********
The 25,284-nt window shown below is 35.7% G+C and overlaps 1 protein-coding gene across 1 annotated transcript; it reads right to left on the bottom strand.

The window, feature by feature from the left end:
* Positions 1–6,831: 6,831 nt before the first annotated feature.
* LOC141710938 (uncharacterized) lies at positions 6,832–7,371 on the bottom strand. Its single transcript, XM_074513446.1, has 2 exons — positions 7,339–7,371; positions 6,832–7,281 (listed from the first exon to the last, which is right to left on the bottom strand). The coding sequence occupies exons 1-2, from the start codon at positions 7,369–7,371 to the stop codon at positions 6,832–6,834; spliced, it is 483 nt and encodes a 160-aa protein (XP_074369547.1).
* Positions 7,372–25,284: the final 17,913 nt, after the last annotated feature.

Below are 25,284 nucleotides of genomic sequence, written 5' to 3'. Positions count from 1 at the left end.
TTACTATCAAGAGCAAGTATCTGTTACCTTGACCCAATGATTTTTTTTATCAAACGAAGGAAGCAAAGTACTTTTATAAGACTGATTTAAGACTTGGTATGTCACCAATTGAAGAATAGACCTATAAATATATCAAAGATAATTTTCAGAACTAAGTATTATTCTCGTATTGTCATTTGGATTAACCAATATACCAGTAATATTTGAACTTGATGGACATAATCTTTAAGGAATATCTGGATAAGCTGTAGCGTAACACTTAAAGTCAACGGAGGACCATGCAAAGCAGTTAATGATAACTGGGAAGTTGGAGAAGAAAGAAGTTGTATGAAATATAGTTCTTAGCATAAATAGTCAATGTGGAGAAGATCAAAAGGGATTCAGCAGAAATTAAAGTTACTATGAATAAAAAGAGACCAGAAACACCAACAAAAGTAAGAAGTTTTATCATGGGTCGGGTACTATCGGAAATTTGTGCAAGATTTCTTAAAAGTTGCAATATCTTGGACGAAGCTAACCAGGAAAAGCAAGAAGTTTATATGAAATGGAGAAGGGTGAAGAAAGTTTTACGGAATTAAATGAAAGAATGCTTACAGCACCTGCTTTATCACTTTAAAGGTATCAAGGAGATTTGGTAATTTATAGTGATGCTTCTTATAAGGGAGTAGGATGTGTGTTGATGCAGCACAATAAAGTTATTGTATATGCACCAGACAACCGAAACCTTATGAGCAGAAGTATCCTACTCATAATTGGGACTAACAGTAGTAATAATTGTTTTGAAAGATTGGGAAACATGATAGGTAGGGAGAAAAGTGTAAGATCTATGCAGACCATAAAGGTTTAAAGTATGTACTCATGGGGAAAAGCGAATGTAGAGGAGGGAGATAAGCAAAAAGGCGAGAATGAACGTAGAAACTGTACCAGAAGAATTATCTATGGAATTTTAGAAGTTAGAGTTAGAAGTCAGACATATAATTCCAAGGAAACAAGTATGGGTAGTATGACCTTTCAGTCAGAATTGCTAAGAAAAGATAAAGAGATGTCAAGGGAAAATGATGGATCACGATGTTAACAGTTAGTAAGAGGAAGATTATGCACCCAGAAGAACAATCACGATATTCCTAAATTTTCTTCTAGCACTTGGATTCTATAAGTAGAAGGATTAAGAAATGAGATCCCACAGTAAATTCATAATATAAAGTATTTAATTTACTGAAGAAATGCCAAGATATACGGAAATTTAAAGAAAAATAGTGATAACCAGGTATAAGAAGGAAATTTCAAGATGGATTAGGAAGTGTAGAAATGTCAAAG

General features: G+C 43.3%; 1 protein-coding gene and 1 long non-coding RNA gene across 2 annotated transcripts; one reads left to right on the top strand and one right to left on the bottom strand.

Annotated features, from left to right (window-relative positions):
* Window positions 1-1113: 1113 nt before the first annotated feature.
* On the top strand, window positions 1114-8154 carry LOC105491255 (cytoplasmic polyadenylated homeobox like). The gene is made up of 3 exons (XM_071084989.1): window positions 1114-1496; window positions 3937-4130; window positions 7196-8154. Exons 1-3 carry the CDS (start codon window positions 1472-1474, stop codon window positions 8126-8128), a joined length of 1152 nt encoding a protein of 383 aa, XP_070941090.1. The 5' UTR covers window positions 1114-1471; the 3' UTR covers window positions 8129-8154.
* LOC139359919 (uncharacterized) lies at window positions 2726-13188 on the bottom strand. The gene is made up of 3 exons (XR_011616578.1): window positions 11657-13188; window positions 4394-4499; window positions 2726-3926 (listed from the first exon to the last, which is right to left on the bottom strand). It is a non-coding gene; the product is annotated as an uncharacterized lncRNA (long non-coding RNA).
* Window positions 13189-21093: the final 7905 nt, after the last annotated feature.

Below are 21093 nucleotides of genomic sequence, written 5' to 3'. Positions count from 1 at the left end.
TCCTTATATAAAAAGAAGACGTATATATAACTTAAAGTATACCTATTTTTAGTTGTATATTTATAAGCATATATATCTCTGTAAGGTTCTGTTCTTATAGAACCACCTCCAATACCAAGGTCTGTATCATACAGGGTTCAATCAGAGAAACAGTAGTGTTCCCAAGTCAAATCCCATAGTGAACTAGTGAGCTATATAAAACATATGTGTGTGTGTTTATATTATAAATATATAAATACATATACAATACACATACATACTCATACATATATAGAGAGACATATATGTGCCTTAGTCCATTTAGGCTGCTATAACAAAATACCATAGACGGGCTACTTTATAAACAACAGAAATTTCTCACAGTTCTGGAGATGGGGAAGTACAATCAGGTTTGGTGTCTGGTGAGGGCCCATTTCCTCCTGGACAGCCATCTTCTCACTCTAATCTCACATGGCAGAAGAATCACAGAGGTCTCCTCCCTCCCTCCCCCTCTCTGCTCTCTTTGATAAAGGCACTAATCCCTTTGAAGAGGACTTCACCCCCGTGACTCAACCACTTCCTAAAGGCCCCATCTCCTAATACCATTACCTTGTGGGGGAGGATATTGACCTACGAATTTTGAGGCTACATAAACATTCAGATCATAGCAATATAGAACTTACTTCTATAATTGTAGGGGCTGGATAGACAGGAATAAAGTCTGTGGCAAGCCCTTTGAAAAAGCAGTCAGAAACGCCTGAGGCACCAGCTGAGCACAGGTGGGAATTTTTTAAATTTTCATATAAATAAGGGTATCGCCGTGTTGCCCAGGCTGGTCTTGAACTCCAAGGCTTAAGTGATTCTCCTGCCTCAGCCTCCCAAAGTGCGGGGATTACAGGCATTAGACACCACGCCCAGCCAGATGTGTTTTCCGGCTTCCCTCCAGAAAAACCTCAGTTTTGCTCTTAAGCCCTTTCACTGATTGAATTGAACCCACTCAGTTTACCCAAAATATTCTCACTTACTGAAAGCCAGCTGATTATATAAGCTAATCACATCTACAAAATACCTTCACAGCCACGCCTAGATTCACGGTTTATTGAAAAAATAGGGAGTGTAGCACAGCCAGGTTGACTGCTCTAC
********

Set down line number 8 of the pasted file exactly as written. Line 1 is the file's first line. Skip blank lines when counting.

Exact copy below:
General features: G+C 43.3%; 1 protein-coding gene and 1 long non-coding RNA gene across 2 annotated transcripts; one reads left to right on the top strand and one right to left on the bottom strand.